December 12, 2017
There’s a new boss to direct Cooperative Extension at the University of Nevada, Reno. Ivory W. Lyles is the new director, and also joins the university as associate dean for engagement in the College of Agriculture, Biotechnology and Natural Resources. He started in his new position Nov. 1.
UNR is engaging in an administrative reorganization approved by the regents last year. Bill Payne, dean of CABNR, explains that he’s happy to start getting the new positions filled. “I look forward with great expectation as [Lyles] leads Cooperative Extension during this exciting transition period that promises growth and increasing impact throughout the state.”
In his last position at Alcorn State University in Mississippi, Lyles was a professor in the Department of Agriculture, and dean and director of land-grant programs. Before that, he was director of Cooperative Extension Service and associate vice president of agriculture at the University of Arkansas at Little Rock.
As CABNR’s associate dean for engagement, Lyles is charged with leveraging the full range of expertise within the university and all Nevada System of Higher Education institutions. CABNR, with its four departments, Cooperative Extension and the Nevada Agriculture Experiment Station, embodies the land-grant mission to provide education and outreach to the state.
In the announcement about his new position, Lyles notes the state’s rich history of Cooperative Extension. “I’ve done a lot of Extension work, and Nevada is an exciting place. I’m looking forward to this opportunity to help set new directions to bring the entire university into our outreach throughout the state,” he says.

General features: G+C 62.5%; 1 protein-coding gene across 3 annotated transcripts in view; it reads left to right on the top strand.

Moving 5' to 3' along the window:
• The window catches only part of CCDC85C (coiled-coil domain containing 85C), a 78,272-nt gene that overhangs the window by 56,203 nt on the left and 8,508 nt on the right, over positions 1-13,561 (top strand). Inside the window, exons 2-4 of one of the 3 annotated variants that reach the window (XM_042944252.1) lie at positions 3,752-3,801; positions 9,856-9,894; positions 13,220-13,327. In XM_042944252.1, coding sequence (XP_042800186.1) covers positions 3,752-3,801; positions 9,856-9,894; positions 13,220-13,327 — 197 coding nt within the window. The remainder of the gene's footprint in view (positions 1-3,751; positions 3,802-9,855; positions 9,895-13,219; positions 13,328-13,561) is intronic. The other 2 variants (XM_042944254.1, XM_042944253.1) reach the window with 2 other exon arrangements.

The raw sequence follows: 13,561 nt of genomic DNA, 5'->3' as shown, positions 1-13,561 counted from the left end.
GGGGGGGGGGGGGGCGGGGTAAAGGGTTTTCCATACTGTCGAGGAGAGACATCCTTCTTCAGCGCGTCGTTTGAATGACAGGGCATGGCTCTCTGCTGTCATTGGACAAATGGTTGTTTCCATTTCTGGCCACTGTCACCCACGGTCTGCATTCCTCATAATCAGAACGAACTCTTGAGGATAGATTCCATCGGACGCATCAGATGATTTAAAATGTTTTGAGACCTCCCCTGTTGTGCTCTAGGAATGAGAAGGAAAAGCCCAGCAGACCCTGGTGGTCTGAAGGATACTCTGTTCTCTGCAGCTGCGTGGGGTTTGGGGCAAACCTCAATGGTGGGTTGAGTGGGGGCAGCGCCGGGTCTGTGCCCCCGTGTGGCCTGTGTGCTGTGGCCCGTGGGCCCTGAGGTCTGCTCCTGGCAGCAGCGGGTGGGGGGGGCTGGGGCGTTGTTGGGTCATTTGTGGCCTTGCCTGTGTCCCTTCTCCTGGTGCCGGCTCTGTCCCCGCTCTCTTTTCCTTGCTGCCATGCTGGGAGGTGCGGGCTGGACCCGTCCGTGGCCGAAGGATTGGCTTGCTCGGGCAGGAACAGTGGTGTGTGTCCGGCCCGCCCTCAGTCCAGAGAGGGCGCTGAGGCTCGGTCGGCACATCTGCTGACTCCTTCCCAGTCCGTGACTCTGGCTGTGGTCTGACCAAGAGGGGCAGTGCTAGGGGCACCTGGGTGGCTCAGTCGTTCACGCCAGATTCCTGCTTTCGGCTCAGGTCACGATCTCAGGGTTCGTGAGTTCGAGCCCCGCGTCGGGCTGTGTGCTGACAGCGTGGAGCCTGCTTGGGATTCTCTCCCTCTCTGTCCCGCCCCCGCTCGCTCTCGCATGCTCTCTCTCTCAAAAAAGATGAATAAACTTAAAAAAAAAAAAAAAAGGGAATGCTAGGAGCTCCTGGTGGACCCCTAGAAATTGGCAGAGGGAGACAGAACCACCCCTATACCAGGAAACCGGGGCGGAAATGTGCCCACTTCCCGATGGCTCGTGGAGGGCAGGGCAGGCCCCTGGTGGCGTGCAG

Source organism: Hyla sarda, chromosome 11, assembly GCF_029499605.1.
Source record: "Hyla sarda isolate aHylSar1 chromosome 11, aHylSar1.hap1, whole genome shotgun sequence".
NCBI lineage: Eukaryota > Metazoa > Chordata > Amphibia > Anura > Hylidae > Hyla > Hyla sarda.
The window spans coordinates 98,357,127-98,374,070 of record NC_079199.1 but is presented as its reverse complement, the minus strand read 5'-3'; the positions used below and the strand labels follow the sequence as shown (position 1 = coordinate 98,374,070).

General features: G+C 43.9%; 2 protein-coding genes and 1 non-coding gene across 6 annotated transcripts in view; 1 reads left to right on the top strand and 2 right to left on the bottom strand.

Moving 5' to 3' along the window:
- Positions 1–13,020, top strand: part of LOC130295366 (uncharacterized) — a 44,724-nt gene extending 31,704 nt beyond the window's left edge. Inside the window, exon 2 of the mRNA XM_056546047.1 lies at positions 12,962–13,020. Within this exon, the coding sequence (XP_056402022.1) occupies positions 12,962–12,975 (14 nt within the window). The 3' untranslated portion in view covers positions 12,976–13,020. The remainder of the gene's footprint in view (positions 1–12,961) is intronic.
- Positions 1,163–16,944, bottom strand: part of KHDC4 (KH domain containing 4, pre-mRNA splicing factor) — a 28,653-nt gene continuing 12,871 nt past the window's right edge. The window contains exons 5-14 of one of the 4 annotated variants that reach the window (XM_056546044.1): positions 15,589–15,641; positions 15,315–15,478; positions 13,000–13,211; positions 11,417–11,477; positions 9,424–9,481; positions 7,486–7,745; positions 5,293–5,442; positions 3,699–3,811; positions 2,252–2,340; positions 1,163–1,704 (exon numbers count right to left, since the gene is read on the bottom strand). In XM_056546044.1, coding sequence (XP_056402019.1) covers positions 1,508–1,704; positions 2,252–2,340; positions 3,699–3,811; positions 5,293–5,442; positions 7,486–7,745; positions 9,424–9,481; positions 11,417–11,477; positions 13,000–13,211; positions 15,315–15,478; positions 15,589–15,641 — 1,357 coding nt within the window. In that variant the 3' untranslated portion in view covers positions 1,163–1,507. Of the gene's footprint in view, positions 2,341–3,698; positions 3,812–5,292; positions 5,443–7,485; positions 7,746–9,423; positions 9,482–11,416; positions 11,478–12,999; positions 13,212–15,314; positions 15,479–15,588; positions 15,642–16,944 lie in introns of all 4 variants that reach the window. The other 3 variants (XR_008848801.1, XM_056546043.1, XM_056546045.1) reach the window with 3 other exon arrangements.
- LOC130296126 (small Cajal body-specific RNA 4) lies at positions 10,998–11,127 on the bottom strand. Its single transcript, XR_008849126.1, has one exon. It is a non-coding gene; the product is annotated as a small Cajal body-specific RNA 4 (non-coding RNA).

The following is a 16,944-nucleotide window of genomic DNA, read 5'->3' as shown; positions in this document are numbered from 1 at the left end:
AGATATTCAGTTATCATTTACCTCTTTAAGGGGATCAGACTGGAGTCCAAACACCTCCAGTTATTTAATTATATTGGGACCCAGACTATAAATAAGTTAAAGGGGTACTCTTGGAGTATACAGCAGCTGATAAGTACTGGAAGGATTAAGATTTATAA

Lyles has identified five general objectives going forward:
• Put a structure in place for effective programs, all functioning in a way that benefits the residents of the state.
• Find the best people to fit the university mission. “We have a large group of people aging out of our institution; it will be important to — and we will focus on — filling those positions to build for the future,” he says.
• “Ensure we encompass all parts of the land-grant mission: teaching, research and outreach,” he says. The university, the colleges and departments are all full partners in the efforts, and not separate parts of the university.
• Develop relationships at the university and at other NSHE institutions, and with stakeholders and constituents throughout the state to support “our missions to service citizens,” Lyles says.
• Increase focus on grant, donor and state funding to develop programs, especially working with donors.
Adds Lyles: “Next is to put together a timeline — for the next six months, the next year and beyond — for implementation of our goals and to get more specific. We can’t get it done overnight.”
Lyles received his doctorate in agricultural education, community and rural development in 1990 from Ohio State University; his master’s in Extension education and education leadership in 1984 from Mississippi State University; and his bachelors in agricultural economics in 1980 from Alcorn State University in Mississippi. Prior to his Extension leadership positions at Alcorn State University and the University of Arkansas, Lyles held Cooperative Extension positions at the University of Tennessee, Tennessee State University, Ohio State University and Mississippi State University.
Source: University of Nevada, Reno
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